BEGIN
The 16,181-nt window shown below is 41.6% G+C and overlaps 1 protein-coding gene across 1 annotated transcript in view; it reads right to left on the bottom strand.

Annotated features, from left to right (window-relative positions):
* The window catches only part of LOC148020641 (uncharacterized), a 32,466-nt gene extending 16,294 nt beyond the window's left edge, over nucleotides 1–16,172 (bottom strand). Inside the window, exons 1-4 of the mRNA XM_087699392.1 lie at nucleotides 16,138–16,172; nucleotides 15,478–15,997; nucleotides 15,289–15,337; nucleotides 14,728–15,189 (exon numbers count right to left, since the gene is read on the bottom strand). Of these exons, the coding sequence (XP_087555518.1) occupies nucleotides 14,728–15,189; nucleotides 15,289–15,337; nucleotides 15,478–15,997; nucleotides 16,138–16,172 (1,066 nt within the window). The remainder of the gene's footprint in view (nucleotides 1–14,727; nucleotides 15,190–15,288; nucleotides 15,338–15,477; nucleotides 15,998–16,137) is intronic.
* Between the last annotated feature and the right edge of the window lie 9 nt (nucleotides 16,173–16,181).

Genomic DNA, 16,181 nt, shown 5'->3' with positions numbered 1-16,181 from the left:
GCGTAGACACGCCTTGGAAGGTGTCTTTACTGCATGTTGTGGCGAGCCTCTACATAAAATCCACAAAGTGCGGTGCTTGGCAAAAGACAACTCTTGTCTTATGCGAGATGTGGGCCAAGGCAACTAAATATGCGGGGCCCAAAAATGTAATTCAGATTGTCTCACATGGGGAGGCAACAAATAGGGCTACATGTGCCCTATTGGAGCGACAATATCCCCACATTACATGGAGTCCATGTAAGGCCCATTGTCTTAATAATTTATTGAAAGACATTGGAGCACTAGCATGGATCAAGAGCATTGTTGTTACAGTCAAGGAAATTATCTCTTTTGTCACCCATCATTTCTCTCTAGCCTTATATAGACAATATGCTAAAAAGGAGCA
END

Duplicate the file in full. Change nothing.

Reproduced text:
The 16,181-nt window shown below is 41.6% G+C and overlaps 1 protein-coding gene across 1 annotated transcript in view; it reads right to left on the bottom strand.

Annotated features, from left to right (window-relative positions):
* The window catches only part of LOC148020641 (uncharacterized), a 32,466-nt gene extending 16,294 nt beyond the window's left edge, over nucleotides 1–16,172 (bottom strand). Inside the window, exons 1-4 of the mRNA XM_087699392.1 lie at nucleotides 16,138–16,172; nucleotides 15,478–15,997; nucleotides 15,289–15,337; nucleotides 14,728–15,189 (exon numbers count right to left, since the gene is read on the bottom strand). Of these exons, the coding sequence (XP_087555518.1) occupies nucleotides 14,728–15,189; nucleotides 15,289–15,337; nucleotides 15,478–15,997; nucleotides 16,138–16,172 (1,066 nt within the window). The remainder of the gene's footprint in view (nucleotides 1–14,727; nucleotides 15,190–15,288; nucleotides 15,338–15,477; nucleotides 15,998–16,137) is intronic.
* Between the last annotated feature and the right edge of the window lie 9 nt (nucleotides 16,173–16,181).

Genomic DNA, 16,181 nt, shown 5'->3' with positions numbered 1-16,181 from the left:
GCGTAGACACGCCTTGGAAGGTGTCTTTACTGCATGTTGTGGCGAGCCTCTACATAAAATCCACAAAGTGCGGTGCTTGGCAAAAGACAACTCTTGTCTTATGCGAGATGTGGGCCAAGGCAACTAAATATGCGGGGCCCAAAAATGTAATTCAGATTGTCTCACATGGGGAGGCAACAAATAGGGCTACATGTGCCCTATTGGAGCGACAATATCCCCACATTACATGGAGTCCATGTAAGGCCCATTGTCTTAATAATTTATTGAAAGACATTGGAGCACTAGCATGGATCAAGAGCATTGTTGTTACAGTCAAGGAAATTATCTCTTTTGTCACCCATCATTTCTCTCTAGCCTTATATAGACAATATGCTAAAAAGGAGCA